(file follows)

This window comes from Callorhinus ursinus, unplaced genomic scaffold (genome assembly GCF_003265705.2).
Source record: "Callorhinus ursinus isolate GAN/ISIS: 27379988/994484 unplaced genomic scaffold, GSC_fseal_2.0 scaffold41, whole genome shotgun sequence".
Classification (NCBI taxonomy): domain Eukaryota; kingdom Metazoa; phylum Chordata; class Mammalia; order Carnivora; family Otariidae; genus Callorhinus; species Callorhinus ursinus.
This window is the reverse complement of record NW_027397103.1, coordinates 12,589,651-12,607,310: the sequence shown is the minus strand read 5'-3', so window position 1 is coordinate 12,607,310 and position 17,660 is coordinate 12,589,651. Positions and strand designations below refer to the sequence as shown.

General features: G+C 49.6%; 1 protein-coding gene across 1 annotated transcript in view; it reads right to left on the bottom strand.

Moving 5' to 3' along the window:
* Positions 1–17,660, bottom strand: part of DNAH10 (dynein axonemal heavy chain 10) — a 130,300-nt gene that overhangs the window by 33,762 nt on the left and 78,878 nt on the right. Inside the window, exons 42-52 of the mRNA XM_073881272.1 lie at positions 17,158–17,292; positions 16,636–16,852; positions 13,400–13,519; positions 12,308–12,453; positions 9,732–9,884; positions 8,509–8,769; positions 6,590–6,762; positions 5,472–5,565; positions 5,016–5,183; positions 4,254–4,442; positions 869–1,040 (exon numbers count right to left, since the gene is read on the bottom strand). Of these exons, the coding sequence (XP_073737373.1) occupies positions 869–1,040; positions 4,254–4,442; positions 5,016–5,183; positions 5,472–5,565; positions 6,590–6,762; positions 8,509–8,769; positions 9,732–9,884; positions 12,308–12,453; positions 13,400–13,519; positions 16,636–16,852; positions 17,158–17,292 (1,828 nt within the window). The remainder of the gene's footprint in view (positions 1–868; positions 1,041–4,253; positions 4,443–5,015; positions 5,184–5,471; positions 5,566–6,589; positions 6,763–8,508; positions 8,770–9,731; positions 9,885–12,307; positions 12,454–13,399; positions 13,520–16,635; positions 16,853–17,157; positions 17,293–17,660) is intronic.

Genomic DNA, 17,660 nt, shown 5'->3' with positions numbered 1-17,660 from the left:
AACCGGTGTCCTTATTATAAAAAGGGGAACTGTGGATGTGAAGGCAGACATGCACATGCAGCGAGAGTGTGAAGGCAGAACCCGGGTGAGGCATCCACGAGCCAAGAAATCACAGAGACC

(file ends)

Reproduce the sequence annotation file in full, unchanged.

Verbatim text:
This window comes from Callorhinus ursinus, unplaced genomic scaffold (genome assembly GCF_003265705.2).
Source record: "Callorhinus ursinus isolate GAN/ISIS: 27379988/994484 unplaced genomic scaffold, GSC_fseal_2.0 scaffold41, whole genome shotgun sequence".
Classification (NCBI taxonomy): domain Eukaryota; kingdom Metazoa; phylum Chordata; class Mammalia; order Carnivora; family Otariidae; genus Callorhinus; species Callorhinus ursinus.
This window is the reverse complement of record NW_027397103.1, coordinates 12,589,651-12,607,310: the sequence shown is the minus strand read 5'-3', so window position 1 is coordinate 12,607,310 and position 17,660 is coordinate 12,589,651. Positions and strand designations below refer to the sequence as shown.

General features: G+C 49.6%; 1 protein-coding gene across 1 annotated transcript in view; it reads right to left on the bottom strand.

Moving 5' to 3' along the window:
* Positions 1–17,660, bottom strand: part of DNAH10 (dynein axonemal heavy chain 10) — a 130,300-nt gene that overhangs the window by 33,762 nt on the left and 78,878 nt on the right. Inside the window, exons 42-52 of the mRNA XM_073881272.1 lie at positions 17,158–17,292; positions 16,636–16,852; positions 13,400–13,519; positions 12,308–12,453; positions 9,732–9,884; positions 8,509–8,769; positions 6,590–6,762; positions 5,472–5,565; positions 5,016–5,183; positions 4,254–4,442; positions 869–1,040 (exon numbers count right to left, since the gene is read on the bottom strand). Of these exons, the coding sequence (XP_073737373.1) occupies positions 869–1,040; positions 4,254–4,442; positions 5,016–5,183; positions 5,472–5,565; positions 6,590–6,762; positions 8,509–8,769; positions 9,732–9,884; positions 12,308–12,453; positions 13,400–13,519; positions 16,636–16,852; positions 17,158–17,292 (1,828 nt within the window). The remainder of the gene's footprint in view (positions 1–868; positions 1,041–4,253; positions 4,443–5,015; positions 5,184–5,471; positions 5,566–6,589; positions 6,763–8,508; positions 8,770–9,731; positions 9,885–12,307; positions 12,454–13,399; positions 13,520–16,635; positions 16,853–17,157; positions 17,293–17,660) is intronic.

Genomic DNA, 17,660 nt, shown 5'->3' with positions numbered 1-17,660 from the left:
AACCGGTGTCCTTATTATAAAAAGGGGAACTGTGGATGTGAAGGCAGACATGCACATGCAGCGAGAGTGTGAAGGCAGAACCCGGGTGAGGCATCCACGAGCCAAGAAATCACAGAGACC